If you shop at Tesco over the next month, you may be asked if you want to round up your bill to the nearest 10p to raise money for the charities Diabetes UK and the British Heart Foundation.
Tesco is supporting two brilliant causes with this initiative, and it's obviously fantastic to give to charity if you can afford it. Yet while many have welcomed the scheme, we've also heard from some who claim donations have been added without consent – including a support worker for disabled adults and a single mum who says "every penny counts".
The supermarket's urging customers to add a few pennies to their bills as part of a wider charity drive which has also seen thousands of Tesco staff set off this week on a sponsored month-long trek between Land's End and John O'Groats.
Rounding up your bill is supposed to be entirely voluntary – you'll be asked to choose whether or not to donate at self-service machines, and should only have your bill rounded up at staffed checkouts if you explicitly offer to donate.
For more on how to max your donations to charity, see our Top Charity Giving Sites guide, while for full help on how to keep the cost of your grocery shopping down, see our 36 Supermarket Shopping Tips.
What is the scheme and how do I donate?
Anyone shopping at Tesco until Thursday 5 October will be encouraged to take part in the scheme. If your bill isn't a multiple of 10p, you'll have the option of rounding it up to the nearest 10p – so for example, if your shop comes to £1.86, you can round it up to £1.90, with the extra 4p going to charity.
All the extra cash raised will be split between Diabetes UK and the British Heart Foundation. Contributing is voluntary – here's how it works:
- At staffed checkouts, there will be a message at the end of the till explaining the scheme. Tesco says it'll usually be up to you to tell the cashier if you want to donate – though occasionally cashiers may ask.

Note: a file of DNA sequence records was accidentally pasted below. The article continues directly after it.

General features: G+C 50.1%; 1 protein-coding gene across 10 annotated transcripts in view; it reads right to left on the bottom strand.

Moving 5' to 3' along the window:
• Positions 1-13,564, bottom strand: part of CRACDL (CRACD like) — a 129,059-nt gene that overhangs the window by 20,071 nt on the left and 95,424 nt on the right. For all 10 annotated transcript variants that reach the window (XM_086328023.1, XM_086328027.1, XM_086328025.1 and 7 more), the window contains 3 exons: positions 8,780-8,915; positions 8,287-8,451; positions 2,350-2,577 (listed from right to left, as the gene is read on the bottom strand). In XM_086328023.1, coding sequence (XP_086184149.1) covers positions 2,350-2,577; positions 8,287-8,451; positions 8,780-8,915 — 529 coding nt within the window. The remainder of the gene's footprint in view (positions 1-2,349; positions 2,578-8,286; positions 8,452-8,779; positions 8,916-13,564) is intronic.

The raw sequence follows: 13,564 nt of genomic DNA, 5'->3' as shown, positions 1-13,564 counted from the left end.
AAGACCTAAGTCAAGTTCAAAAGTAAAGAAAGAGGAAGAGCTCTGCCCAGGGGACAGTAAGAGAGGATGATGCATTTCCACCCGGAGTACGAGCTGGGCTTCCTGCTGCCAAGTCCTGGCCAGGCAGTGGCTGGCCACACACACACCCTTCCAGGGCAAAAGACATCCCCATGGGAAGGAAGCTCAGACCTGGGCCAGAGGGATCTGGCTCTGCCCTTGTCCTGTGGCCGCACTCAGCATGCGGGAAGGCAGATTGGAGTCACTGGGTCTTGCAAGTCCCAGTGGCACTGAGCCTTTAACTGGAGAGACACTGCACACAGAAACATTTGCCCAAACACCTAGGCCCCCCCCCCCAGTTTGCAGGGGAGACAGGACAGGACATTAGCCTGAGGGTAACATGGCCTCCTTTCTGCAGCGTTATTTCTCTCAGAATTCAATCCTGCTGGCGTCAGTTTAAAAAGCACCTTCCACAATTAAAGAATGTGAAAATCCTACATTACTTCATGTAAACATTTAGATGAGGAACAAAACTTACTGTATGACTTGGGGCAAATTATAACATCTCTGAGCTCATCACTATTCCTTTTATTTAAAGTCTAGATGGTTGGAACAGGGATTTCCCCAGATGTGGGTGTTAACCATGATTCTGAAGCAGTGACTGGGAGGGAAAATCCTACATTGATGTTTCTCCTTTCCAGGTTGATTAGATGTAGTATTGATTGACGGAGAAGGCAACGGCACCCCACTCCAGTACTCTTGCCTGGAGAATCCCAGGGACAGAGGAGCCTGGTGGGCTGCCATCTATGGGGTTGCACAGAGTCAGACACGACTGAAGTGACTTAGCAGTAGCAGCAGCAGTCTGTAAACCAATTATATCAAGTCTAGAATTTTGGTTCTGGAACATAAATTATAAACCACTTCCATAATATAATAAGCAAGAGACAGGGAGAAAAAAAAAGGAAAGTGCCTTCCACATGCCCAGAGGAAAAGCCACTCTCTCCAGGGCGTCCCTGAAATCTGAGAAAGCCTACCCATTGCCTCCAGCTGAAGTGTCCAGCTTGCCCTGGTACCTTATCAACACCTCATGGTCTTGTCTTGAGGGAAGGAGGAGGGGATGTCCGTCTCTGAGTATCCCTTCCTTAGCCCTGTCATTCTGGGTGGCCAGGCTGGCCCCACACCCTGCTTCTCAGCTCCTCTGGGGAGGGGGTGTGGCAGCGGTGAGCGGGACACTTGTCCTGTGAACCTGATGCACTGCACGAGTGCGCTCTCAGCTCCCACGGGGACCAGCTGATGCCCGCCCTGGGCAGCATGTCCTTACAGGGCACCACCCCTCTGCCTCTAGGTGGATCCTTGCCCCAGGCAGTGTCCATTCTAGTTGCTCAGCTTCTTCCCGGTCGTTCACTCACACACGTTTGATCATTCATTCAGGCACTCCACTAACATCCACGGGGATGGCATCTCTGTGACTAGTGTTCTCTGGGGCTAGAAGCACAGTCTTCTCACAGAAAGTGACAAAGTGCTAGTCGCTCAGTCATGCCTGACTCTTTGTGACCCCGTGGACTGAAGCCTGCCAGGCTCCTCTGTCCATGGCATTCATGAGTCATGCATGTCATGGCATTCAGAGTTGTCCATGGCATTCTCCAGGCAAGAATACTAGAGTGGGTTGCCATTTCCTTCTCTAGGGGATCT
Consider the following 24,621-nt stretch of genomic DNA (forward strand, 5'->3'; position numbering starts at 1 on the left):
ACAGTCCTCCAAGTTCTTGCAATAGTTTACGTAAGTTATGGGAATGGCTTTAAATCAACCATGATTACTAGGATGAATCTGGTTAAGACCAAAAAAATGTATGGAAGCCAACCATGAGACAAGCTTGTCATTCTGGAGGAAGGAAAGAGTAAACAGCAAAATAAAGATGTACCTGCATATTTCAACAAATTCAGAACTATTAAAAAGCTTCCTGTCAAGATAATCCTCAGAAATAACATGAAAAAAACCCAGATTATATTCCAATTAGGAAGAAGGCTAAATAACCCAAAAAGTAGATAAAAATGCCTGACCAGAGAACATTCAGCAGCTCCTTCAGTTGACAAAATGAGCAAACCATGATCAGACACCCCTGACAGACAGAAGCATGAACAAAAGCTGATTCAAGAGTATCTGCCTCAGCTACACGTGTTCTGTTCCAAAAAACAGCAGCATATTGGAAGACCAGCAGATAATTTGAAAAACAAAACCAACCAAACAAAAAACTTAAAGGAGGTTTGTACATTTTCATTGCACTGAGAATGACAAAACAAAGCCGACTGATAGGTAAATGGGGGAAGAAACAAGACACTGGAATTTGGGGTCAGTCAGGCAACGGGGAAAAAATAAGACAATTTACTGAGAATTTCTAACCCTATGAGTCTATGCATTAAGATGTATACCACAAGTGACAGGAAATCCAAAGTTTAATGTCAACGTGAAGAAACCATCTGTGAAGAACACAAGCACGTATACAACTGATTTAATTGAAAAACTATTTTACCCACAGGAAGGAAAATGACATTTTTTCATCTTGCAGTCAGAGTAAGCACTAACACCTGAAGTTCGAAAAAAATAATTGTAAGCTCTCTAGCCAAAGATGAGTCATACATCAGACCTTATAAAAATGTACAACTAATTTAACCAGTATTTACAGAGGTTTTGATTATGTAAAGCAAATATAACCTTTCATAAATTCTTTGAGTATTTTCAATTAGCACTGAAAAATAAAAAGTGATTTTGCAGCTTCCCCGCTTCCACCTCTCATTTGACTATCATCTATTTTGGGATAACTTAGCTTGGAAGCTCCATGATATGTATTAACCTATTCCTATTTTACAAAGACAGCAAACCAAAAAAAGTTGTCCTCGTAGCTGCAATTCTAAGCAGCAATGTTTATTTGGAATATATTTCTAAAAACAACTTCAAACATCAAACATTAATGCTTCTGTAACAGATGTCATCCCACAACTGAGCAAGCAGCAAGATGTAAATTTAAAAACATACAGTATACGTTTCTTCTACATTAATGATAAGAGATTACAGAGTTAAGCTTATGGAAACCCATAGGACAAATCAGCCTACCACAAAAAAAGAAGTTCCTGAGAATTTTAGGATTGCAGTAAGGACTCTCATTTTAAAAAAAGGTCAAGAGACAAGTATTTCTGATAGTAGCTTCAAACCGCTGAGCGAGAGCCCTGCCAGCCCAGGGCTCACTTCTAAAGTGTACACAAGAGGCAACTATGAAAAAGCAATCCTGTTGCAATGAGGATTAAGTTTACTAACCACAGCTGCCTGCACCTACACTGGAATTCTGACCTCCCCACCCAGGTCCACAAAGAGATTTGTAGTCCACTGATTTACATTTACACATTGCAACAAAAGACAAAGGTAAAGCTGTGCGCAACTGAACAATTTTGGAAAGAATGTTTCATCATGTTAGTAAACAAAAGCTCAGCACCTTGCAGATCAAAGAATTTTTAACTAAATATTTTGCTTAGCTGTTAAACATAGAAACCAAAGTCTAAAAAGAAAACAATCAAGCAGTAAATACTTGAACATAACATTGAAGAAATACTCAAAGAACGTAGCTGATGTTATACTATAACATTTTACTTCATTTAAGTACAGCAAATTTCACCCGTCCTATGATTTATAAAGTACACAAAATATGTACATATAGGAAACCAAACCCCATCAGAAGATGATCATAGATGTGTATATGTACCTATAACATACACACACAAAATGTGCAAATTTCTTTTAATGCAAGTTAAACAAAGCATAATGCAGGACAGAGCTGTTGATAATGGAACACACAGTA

- At self-service checkouts, your till will display a short message before you pay explaining the scheme and asking if you want to donate. You'll have to choose 'Yes' or 'No'.
'Nobody asked me – every penny counts when you're a single mum'
Many have rightly pointed out that Diabetes UK and the British Heart Foundation are fantastic charities, and have praised Tesco for supporting them.
@Tesco charity donation scheme at the checkouts is a phenomenal idea. Giving customers the chance to donate 1-9p at the end of their shop— Dave Roberts (@DavidRoberts123) September 6, 2017
But since the scheme launched on Tuesday a number of Tesco shoppers have contacted MoneySavingExpert.com and taken to social media to say they were never asked if they wanted to donate and had no idea about the charity scheme until they checked their receipt.
Julia Hutchison, a single mum who works as a matron at a boarding house, told us her bill was rounded up after visiting a staffed checkout. She said: "It was only today when I was entering the receipt on my expenditure document that I noticed the 'round-up'.
"I was furious that I hadn't been asked. If I had been asked I may well have said 'yes', but how I spend my money has to be my choice. Nobody asked me, nothing was flagged to me. I am very careful with my money – that's why I subscribe to MoneySavingExpert. Every penny counts when you're a single mum."
Denise, who didn't give her second name, told us: "I visited a manned till and was not asked or informed at all. I noticed when I got back home. There was no notice about this anywhere that I could see and no notice about what the charity is. It may only be pennies but I give to charities of my choice.What if all shops added this charge?"
David, who also didn't want to give his surname, and who works as a support worker for vulnerable and disabled adults in London, told us one of his clients had to ask to have a 5p round-up removed after a cashier added it without it being requested. He said: "Tesco should know better – the same client has told me they no longer wish to shop there as they are worried about the whole situation."
Others have complained on Twitter:
Wtf i just bought a couple things @Tesco and it was slightly more than it should have been- looked and they rounded my change up to give to— ✨Lucy✨ (@InTheSkyWith_) September 6, 2017
What does Tesco say?
Yet even though bills are only being rounded up by pennies, Tesco is very clear this is an entirely voluntary contribution – you should only have your bill rounded up if you're aware of the charity scheme and agree to donate.
A Tesco spokesperson told us: "No money should be taken without someone's consent. If money has been taken without someone's consent we would rectify this and refund the money."
If your bill was rounded up without your permission Tesco says you should take your receipt back to the store and it'll refund you.